Hauser v. Powell

Filing 114

OPINION AND ORDER granting in part and denying in part 89 Plaintiffs Motion in Limine to Exclude Testimony of Attorney Referral. Signed by Magistrate Judge J. Mark Coulson on 9/15/2022. (ols, Deputy Clerk)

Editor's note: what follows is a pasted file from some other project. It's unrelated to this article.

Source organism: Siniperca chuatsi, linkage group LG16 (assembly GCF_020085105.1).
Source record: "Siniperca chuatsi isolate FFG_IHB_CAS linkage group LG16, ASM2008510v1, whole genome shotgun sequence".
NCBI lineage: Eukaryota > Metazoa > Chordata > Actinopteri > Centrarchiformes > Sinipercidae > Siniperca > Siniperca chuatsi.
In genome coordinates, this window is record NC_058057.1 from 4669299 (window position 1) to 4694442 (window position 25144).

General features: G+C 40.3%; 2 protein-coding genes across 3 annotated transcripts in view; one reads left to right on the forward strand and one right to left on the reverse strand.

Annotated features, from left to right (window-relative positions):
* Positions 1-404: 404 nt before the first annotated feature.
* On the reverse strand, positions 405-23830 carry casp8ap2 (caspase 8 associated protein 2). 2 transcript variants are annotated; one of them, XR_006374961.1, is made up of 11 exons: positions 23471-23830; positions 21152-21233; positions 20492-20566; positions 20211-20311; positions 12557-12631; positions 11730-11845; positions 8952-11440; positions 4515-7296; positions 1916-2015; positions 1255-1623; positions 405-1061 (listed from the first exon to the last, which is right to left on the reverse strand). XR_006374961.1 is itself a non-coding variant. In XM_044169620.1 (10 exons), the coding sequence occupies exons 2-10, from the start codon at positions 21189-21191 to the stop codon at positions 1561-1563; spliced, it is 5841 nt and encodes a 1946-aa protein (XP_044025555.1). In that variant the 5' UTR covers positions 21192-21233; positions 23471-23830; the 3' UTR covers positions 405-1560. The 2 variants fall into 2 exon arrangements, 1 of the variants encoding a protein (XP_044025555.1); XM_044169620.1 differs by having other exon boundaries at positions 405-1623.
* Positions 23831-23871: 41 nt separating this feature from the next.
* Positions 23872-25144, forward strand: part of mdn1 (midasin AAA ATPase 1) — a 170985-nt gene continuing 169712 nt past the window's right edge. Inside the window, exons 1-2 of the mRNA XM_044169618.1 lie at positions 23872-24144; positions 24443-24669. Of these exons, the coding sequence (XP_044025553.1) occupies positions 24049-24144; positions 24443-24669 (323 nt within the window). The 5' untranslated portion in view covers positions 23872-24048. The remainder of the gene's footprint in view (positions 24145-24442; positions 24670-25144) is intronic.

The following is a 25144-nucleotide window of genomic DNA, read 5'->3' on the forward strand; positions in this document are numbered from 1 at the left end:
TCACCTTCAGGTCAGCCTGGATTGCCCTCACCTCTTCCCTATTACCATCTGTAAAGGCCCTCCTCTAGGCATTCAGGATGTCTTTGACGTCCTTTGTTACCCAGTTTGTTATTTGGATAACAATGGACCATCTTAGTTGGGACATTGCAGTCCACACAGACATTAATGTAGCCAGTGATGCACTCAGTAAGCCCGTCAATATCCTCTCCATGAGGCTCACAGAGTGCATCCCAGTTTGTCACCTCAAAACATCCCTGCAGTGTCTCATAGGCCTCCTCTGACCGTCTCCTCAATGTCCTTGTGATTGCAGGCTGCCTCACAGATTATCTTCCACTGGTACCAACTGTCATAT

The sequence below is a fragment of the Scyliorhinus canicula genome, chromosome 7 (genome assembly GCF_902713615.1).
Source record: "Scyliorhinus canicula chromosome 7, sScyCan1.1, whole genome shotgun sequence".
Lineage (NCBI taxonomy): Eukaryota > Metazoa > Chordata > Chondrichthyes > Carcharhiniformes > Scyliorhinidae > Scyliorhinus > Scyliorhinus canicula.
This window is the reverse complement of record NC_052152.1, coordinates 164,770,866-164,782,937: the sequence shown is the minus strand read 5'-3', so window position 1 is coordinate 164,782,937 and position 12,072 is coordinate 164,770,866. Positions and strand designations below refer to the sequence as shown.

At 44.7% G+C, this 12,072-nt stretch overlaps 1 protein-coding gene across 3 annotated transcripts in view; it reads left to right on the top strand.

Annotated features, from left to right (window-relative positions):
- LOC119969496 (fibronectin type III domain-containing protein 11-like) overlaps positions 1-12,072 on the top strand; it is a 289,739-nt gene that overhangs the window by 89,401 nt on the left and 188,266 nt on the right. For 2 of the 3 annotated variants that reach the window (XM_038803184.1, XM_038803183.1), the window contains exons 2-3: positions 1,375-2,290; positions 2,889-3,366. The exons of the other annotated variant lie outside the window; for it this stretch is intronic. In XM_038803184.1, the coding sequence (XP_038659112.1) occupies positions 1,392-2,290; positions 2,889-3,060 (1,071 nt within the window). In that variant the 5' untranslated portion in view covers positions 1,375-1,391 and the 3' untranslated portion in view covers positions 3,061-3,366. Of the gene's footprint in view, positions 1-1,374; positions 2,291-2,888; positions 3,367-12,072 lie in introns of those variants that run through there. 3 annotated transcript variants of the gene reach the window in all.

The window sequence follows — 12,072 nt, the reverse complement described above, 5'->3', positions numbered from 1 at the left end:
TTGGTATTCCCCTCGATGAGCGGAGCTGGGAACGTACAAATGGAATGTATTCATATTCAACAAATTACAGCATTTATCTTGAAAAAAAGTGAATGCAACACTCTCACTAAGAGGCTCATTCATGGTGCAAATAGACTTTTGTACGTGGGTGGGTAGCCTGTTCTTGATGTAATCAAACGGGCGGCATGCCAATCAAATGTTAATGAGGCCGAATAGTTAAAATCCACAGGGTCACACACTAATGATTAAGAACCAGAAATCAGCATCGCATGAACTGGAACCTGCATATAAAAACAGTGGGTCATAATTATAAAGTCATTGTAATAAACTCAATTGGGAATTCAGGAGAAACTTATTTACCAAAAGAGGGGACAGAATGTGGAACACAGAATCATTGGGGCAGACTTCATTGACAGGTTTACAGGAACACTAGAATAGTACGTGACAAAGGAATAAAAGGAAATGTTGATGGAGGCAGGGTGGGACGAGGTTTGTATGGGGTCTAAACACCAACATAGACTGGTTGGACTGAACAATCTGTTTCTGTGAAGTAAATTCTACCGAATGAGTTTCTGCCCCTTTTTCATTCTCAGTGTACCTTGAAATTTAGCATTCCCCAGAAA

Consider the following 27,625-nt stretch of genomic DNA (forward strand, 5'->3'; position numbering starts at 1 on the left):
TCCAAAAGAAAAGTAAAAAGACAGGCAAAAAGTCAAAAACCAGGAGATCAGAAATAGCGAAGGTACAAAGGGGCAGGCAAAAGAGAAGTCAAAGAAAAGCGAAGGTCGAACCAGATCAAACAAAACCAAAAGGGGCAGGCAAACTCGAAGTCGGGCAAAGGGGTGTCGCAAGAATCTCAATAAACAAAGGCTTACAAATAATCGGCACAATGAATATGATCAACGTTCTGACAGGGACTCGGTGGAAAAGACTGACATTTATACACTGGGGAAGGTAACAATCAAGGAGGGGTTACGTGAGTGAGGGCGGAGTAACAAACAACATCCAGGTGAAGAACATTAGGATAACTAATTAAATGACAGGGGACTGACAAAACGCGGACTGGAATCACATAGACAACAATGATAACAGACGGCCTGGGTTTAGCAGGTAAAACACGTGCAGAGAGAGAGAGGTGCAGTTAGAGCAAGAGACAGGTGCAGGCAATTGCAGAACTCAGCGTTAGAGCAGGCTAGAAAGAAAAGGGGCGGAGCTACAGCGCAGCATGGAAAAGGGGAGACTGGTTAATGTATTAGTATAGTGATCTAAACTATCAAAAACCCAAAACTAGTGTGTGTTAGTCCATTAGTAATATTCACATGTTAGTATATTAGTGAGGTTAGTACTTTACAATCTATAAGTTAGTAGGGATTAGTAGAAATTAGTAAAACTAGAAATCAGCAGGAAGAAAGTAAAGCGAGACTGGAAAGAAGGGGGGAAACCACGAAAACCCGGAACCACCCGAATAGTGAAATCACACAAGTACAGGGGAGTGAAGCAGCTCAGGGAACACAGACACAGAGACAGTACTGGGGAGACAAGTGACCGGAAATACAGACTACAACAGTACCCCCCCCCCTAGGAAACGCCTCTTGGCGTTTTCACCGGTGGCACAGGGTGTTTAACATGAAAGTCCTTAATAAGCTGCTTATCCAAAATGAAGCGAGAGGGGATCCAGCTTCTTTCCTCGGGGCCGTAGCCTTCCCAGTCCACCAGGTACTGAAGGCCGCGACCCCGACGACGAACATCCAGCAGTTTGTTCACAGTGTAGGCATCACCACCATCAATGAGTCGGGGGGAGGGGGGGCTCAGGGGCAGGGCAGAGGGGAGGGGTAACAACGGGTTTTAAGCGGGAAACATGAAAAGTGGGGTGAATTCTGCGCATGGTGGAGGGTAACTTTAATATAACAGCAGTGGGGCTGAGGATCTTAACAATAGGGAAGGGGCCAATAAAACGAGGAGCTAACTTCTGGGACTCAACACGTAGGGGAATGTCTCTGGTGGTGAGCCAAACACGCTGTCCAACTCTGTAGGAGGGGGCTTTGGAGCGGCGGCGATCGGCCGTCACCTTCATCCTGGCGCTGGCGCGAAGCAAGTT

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Case 1:17-cv-03844-JMC Document 114 Filed 09/15/22 Page 1 of 3 IN THE UNITED STATES DISTRICT COURT FOR THE DISTRICT OF MARYLAND Rosemary Hauser Plaintiff * * v. * Mark Powell, et al, * Defendants. * Civil Case No. 17-cv-3844-JMC ******* OPINION AND ORDER REGARDING PLAINTIFF’S MOTION IN LIMINE TO EXCLUDE TESTIMONY OF ATTORNEY REFERRAL The Court has before it Plaintiff’s Motion in Limine to Exclude Testimony of Attorney Referral (ECF No. 89), as well as Defendants’ Opposition (ECF No. 101), and Plaintiff’s Reply (ECF No. 111). Specifically, Plaintiff argues that the Court should exclude evidence that Plaintiff was referred to two physicians, Dr. Di Dio and Dr. Herman, by her attorneys. Plaintiff’s argue that, although such evidence in certain cases might be appropriate to show bias regarding findings and conclusions of physicians who had a prior relationship with counsel or who had a financial incentive, her counsel has no prior relationship with Dr. Di Dio or Dr. Herman, neither has a financial incentive to testify on Plaintiff’s behalf. Additionally, Plaintiff seems specifically concerned with the emphasis by Defense expert Dr. Buchholz that these were attorney referrals as part of the basis for his opinions. For their part, the Defense argues that under the circumstances of this case, evidence of the attorney referral is appropriate to show bias. In addition to arguments regarding financial bias, the Defense emphasizes that the circumstances and timing of the referrals suggest that the selection of these two physicians was strategic and designed, at least in part, to strengthen Case 1:17-cv-03844-JMC Document 114 Filed 09/15/22 Page 2 of 3 Plaintiff’s legal case by directing her to physicians who might be more experienced in personal injury matters and advocacy than a referral from a health care provider such as a primary care physician. Under such circumstances, the Defense argues that relevancy is easily satisfied, and that any danger of unfair prejudice or confusion can be mitigated by whatever alternative explanation Plaintiff, or her witnesses want to present as to why these two physicians were chosen. The Court largely agrees with the Defense that the circumstances of how Plaintiff came to see Dr. Herman and Dr. Di Dio more than a year after the accident and in the context of a legal case are relevant as the jury evaluates how much weight to give their respective opinions. While Plaintiff argues that “there is no evidence that Dr. Di Dio even knew how Plaintiff came to be his patient,” this is not dispositive of whether the jury should know how Dr. Di Dio and Dr. Herman came to be Plaintiff’s doctors. To be clear, there is nothing untoward about such a referral. But when that choice is made by one’s personal injury attorney versus a family member, primary care physician, or a patient’s own research, it is relevant as the jury considers what weight to give the testimony. That is because even when the physician in question has no direct financial incentive, the Plaintiff could have such incentive in making her choice, as her post-accident medical course may well be a factor in the success of her case. Under such circumstances, she could turn to her attorney to assist her in selecting a health care provider who has litigation experience so as to potentially increase the chance of that success. Even where the attorney might not have a prior relationship with a physician, the attorney may have ample information to locate a physician experienced in litigation matters on behalf of plaintiffs including information from other attorneys, expert witness services, verdict reporters, or an expert’s (or his practice’s) own efforts to develop a such a market. 2 Case 1:17-cv-03844-JMC Document 114 Filed 09/15/22 Page 3 of 3 Of course, there may be other reasons having nothing to do with case strategy that leads an attorney to help a client select her post-injury health care providers: an attorney may have better familiarity with the professional reputations of health care providers, may have had other clients who obtained therapeutic relief from a given provider or specialty, may be able to facilitate an appoint because of a relationship with the healthcare provider, etc. Plaintiff is free to introduce such evidence and testimony as an alternative explanation for Dr. Herman’s and Dr. Di Dio’s selection. And simply because a physician has prior experience in litigation matters, that does not, by itself, necessarily undermine that physician’s findings and opinions. But, in conjunction with other evidence, it may be a factor that goes to the weight a juror ultimately gives the opinion. That said, the Court also shares Plaintiff’s concerns that Defense experts such as Dr. Buchholz might invade the province of the jury by providing their own “opinion” regarding the significance of the attorney referral, and that such an opinion, with the imprimatur of expert witness, might be misleading to the jury by overstating the weight to be given to the referral. Accordingly, the Court will not allow Defense experts to comment on the attorney referrals to Dr. Herman and Dr. Di Dio or their significance. Accordingly, Plaintiff’s Motion in Limine to Exclude Testimony of Attorney Referral (ECF No. 89) is GRANTED in part (as to Defense experts only) and otherwise DENIED. Dated: September 15, 2022 ____________________________________ J. Mark Coulson U.S. Magistrate Judge 3

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